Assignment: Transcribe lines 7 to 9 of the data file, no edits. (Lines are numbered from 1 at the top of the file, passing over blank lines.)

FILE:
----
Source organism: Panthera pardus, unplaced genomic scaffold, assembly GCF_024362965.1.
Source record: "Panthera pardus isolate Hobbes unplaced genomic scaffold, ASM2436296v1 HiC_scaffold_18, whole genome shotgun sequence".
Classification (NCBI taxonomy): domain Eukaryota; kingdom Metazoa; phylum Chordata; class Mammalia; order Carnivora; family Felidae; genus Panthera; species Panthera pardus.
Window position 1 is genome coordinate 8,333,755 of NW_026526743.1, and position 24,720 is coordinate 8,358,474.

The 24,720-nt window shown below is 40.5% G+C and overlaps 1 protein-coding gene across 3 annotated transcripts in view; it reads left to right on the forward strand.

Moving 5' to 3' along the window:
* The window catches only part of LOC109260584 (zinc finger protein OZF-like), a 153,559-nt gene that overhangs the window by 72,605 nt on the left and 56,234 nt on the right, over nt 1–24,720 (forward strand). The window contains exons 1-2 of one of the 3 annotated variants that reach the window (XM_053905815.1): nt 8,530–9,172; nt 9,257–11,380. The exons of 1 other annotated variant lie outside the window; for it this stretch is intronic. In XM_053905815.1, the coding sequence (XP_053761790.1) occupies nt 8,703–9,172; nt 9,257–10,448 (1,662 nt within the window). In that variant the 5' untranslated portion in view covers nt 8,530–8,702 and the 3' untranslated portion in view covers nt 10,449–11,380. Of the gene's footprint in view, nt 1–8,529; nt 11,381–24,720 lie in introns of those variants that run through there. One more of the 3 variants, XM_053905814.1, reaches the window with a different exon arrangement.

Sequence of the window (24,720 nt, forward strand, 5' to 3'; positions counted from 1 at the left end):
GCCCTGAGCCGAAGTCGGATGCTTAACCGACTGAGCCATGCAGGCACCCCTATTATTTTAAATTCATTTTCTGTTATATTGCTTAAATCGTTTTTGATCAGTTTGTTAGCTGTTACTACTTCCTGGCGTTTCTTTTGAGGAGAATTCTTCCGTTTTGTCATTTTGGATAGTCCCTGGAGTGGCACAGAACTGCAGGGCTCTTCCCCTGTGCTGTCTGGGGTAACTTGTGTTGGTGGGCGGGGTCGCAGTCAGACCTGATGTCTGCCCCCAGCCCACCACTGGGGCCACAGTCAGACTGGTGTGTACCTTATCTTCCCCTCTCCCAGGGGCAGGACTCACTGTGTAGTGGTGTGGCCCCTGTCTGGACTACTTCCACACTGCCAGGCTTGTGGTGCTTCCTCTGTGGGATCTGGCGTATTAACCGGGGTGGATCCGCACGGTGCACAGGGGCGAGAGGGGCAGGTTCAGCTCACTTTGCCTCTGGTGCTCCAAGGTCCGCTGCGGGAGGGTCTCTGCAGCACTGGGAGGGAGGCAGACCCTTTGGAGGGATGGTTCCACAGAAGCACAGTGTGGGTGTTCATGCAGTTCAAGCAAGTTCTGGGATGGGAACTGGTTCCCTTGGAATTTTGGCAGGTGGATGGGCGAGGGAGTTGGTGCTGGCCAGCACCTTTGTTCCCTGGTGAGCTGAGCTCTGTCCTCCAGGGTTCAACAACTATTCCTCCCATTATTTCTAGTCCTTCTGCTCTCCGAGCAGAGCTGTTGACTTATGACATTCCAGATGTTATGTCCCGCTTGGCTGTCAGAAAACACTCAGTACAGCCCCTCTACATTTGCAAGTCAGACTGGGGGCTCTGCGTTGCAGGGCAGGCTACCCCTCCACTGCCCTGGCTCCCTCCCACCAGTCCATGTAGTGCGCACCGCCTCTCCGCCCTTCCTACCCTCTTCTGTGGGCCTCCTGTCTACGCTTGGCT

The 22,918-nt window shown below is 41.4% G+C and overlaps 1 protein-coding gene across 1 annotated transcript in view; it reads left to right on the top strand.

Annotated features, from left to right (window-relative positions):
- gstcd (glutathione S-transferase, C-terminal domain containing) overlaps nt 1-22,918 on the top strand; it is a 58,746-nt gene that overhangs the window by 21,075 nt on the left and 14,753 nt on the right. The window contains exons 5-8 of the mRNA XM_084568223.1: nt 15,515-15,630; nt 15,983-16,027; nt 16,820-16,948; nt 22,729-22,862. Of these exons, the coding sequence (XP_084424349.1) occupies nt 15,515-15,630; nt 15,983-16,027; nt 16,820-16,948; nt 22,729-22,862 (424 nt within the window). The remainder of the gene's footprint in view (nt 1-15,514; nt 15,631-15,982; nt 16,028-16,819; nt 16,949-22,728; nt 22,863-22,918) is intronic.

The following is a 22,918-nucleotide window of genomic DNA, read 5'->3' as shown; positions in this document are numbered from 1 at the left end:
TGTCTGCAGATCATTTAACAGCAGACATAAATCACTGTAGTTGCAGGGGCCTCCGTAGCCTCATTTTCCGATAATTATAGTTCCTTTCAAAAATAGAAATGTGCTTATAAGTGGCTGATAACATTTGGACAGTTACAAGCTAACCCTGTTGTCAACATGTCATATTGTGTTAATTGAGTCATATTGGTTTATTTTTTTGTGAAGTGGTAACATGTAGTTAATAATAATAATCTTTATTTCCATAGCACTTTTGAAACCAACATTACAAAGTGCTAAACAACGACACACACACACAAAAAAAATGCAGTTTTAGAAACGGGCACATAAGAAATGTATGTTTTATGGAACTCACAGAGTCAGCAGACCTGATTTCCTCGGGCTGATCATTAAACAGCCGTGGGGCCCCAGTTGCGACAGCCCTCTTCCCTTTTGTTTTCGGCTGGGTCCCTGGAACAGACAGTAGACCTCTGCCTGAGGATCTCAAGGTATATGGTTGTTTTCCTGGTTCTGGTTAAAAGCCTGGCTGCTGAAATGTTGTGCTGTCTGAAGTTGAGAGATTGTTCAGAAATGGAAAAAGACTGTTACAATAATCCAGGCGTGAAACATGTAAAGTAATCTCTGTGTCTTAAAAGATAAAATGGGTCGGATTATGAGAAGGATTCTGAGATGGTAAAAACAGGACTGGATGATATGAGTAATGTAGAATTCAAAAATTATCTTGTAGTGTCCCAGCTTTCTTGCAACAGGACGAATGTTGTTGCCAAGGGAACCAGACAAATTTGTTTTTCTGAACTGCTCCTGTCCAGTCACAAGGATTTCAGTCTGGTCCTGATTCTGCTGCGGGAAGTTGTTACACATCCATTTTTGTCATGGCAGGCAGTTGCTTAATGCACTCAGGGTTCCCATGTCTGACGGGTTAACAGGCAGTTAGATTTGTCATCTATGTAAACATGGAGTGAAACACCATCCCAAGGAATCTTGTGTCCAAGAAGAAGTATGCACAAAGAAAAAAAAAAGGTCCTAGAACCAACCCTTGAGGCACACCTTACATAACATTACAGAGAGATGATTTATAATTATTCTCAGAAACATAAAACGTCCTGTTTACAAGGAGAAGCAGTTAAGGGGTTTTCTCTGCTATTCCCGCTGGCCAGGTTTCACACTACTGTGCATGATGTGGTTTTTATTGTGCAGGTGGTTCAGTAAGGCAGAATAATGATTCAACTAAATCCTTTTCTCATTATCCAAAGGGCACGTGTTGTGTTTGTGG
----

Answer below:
* The window catches only part of LOC109260584 (zinc finger protein OZF-like), a 153,559-nt gene that overhangs the window by 72,605 nt on the left and 56,234 nt on the right, over nt 1–24,720 (forward strand). The window contains exons 1-2 of one of the 3 annotated variants that reach the window (XM_053905815.1): nt 8,530–9,172; nt 9,257–11,380. The exons of 1 other annotated variant lie outside the window; for it this stretch is intronic. In XM_053905815.1, the coding sequence (XP_053761790.1) occupies nt 8,703–9,172; nt 9,257–10,448 (1,662 nt within the window). In that variant the 5' untranslated portion in view covers nt 8,530–8,702 and the 3' untranslated portion in view covers nt 10,449–11,380. Of the gene's footprint in view, nt 1–8,529; nt 11,381–24,720 lie in introns of those variants that run through there. One more of the 3 variants, XM_053905814.1, reaches the window with a different exon arrangement.

Sequence of the window (24,720 nt, forward strand, 5' to 3'; positions counted from 1 at the left end):
GCCCTGAGCCGAAGTCGGATGCTTAACCGACTGAGCCATGCAGGCACCCCTATTATTTTAAATTCATTTTCTGTTATATTGCTTAAATCGTTTTTGATCAGTTTGTTAGCTGTTACTACTTCCTGGCGTTTCTTTTGAGGAGAATTCTTCCGTTTTGTCATTTTGGATAGTCCCTGGAGTGGCACAGAACTGCAGGGCTCTTCCCCTGTGCTGTCTGGGGTAACTTGTGTTGGTGGGCGGGGTCGCAGTCAGACCTGATGTCTGCCCCCAGCCCACCACTGGGGCCACAGTCAGACTGGTGTGTACCTTATCTTCCCCTCTCCCAGGGGCAGGACTCACTGTGTAGTGGTGTGGCCCCTGTCTGGACTACTTCCACACTGCCAGGCTTGTGGTGCTTCCTCTGTGGGATCTGGCGTATTAACCGGGGTGGATCCGCACGGTGCACAGGGGCGAGAGGGGCAGGTTCAGCTCACTTTGCCTCTGGTGCTCCAAGGTCCGCTGCGGGAGGGTCTCTGCAGCACTGGGAGGGAGGCAGACCCTTTGGAGGGATGGTTCCACAGAAGCACAGTGTGGGTGTTCATGCAGTTCAAGCAAGTTCTGGGATGGGAACTGGTTCCCTTGGAATTTTGGCAGGTGGATGGGCGAGGGAGTTGGTGCTGGCCAGCACCTTTGTTCCCTGGTGAGCTGAGCTCTGTCCTCCAGGGTTCAACAACTATTCCTCCCATTATTTCTAGTCCTTCTGCTCTCCGAGCAGAGCTGTTGACTTATGACATTCCAGATGTTATGTCCCGCTTGGCTGTCAGAAAACACTCAGTACAGCCCCTCTACATTTGCAAGTCAGACTGGGGGCTCTGCGTTGCAGGGCAGGCTACCCCTCCACTGCCCTGGCTCCCTCCCACCAGTCCATGTAGTGCGCACCGCCTCTCCGCCCTTCCTACCCTCTTCTGTGGGCCTCCTGTCTACGCTTGGCT